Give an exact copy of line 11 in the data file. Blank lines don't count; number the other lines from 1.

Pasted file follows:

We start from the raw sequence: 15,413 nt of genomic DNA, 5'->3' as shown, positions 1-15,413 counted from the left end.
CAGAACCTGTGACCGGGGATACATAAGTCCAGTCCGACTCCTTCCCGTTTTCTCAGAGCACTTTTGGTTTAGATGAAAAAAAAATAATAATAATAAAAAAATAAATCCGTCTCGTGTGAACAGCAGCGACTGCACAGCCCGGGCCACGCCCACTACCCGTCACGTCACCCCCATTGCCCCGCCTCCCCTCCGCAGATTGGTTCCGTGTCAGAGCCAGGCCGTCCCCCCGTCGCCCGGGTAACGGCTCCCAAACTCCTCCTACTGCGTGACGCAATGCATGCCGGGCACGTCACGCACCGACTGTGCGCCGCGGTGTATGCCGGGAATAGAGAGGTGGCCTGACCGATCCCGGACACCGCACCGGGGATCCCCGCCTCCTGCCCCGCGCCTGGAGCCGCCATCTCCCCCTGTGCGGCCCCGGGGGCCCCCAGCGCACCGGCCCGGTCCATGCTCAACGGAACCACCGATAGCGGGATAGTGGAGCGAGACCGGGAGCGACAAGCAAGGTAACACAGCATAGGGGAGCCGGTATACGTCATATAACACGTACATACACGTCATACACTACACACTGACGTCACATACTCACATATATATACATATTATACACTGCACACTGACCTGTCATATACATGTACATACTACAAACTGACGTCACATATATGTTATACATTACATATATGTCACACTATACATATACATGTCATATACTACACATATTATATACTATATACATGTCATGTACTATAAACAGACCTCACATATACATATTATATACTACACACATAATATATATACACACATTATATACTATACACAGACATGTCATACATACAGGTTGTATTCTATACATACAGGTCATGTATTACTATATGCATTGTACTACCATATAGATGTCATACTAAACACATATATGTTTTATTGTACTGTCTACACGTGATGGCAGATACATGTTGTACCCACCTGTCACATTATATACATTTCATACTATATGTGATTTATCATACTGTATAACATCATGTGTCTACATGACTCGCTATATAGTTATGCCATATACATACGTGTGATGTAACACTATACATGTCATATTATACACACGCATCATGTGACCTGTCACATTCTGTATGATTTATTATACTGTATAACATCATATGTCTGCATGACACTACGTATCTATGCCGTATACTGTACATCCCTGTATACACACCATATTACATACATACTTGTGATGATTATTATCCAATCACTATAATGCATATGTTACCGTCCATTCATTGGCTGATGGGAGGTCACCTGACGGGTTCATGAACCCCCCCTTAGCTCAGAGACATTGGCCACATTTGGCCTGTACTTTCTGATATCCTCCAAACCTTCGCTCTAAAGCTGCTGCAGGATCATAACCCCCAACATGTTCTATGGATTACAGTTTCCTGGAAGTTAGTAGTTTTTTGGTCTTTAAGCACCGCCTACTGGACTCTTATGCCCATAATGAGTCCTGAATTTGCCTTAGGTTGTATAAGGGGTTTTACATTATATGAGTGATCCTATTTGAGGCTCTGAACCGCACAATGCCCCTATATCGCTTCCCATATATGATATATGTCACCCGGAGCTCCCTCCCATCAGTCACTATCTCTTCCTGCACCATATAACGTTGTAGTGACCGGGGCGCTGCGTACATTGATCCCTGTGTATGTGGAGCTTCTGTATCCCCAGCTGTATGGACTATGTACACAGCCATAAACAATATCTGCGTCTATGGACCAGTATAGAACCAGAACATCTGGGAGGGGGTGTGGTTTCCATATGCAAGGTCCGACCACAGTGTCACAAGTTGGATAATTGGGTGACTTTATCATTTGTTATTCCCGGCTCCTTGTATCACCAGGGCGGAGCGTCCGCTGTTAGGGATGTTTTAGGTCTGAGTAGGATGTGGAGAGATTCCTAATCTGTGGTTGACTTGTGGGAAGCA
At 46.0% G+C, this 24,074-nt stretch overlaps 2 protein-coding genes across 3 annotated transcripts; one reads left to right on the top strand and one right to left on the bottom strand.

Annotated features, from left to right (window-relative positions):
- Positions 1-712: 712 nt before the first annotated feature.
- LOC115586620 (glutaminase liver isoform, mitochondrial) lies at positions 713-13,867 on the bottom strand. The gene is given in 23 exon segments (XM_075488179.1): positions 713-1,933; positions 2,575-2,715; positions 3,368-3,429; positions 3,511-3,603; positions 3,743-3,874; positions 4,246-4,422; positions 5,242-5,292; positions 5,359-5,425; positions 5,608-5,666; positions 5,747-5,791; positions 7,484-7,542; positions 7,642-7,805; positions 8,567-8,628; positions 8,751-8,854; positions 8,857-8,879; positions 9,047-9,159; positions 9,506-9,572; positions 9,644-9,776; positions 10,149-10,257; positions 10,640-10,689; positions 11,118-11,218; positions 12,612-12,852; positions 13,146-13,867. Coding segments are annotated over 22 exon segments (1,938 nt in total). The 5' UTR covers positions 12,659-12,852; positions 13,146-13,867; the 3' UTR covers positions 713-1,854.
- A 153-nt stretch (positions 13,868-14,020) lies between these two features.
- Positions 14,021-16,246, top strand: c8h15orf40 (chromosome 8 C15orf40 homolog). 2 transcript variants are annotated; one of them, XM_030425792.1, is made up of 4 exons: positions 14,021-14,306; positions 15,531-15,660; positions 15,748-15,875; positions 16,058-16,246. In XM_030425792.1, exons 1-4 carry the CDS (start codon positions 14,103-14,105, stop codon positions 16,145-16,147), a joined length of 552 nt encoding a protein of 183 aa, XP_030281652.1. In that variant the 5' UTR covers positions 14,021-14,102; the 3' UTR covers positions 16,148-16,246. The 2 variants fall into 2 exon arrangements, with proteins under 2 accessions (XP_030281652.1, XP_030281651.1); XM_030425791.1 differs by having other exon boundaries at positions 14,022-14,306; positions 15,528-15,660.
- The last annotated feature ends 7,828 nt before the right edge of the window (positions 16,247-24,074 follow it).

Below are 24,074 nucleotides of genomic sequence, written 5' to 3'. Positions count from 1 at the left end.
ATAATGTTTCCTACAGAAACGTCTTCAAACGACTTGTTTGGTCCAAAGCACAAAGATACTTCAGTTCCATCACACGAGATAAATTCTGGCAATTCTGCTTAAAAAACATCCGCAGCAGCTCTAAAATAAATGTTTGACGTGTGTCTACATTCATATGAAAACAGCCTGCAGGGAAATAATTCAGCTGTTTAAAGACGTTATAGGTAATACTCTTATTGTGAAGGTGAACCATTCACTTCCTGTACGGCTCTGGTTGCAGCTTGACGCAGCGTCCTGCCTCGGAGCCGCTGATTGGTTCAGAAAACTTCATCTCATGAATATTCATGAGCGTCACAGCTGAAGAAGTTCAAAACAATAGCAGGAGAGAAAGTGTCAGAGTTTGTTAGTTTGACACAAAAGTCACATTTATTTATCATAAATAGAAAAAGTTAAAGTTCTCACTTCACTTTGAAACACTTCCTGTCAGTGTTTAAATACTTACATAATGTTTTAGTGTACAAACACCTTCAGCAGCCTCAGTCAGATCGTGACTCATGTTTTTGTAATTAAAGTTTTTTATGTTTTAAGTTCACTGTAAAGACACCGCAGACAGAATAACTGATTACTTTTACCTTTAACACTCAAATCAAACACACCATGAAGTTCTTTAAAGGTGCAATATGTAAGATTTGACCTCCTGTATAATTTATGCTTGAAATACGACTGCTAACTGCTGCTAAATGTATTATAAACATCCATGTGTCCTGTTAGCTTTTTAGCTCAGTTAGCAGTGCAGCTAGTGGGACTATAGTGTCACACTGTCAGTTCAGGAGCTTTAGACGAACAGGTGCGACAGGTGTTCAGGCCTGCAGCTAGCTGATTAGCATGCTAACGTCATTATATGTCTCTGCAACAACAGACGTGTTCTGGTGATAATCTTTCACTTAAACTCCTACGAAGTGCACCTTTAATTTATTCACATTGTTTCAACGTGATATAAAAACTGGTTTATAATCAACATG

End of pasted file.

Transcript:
ATAATGTTTCCTACAGAAACGTCTTCAAACGACTTGTTTGGTCCAAAGCACAAAGATACTTCAGTTCCATCACACGAGATAAATTCTGGCAATTCTGCTTAAAAAACATCCGCAGCAGCTCTAAAATAAATGTTTGACGTGTGTCTACATTCATATGAAAACAGCCTGCAGGGAAATAATTCAGCTGTTTAAAGACGTTATAGGTAATACTCTTATTGTGAAGGTGAACCATTCACTTCCTGTACGGCTCTGGTTGCAGCTTGACGCAGCGTCCTGCCTCGGAGCCGCTGATTGGTTCAGAAAACTTCATCTCATGAATATTCATGAGCGTCACAGCTGAAGAAGTTCAAAACAATAGCAGGAGAGAAAGTGTCAGAGTTTGTTAGTTTGACACAAAAGTCACATTTATTTATCATAAATAGAAAAAGTTAAAGTTCTCACTTCACTTTGAAACACTTCCTGTCAGTGTTTAAATACTTACATAATGTTTTAGTGTACAAACACCTTCAGCAGCCTCAGTCAGATCGTGACTCATGTTTTTGTAATTAAAGTTTTTTATGTTTTAAGTTCACTGTAAAGACACCGCAGACAGAATAACTGATTACTTTTACCTTTAACACTCAAATCAAACACACCATGAAGTTCTTTAAAGGTGCAATATGTAAGATTTGACCTCCTGTATAATTTATGCTTGAAATACGACTGCTAACTGCTGCTAAATGTATTATAAACATCCATGTGTCCTGTTAGCTTTTTAGCTCAGTTAGCAGTGCAGCTAGTGGGACTATAGTGTCACACTGTCAGTTCAGGAGCTTTAGACGAACAGGTGCGACAGGTGTTCAGGCCTGCAGCTAGCTGATTAGCATGCTAACGTCATTATATGTCTCTGCAACAACAGACGTGTTCTGGTGATAATCTTTCACTTAAACTCCTACGAAGTGCACCTTTAATTTATTCACATTGTTTCAACGTGATATAAAAACTGGTTTATAATCAACATG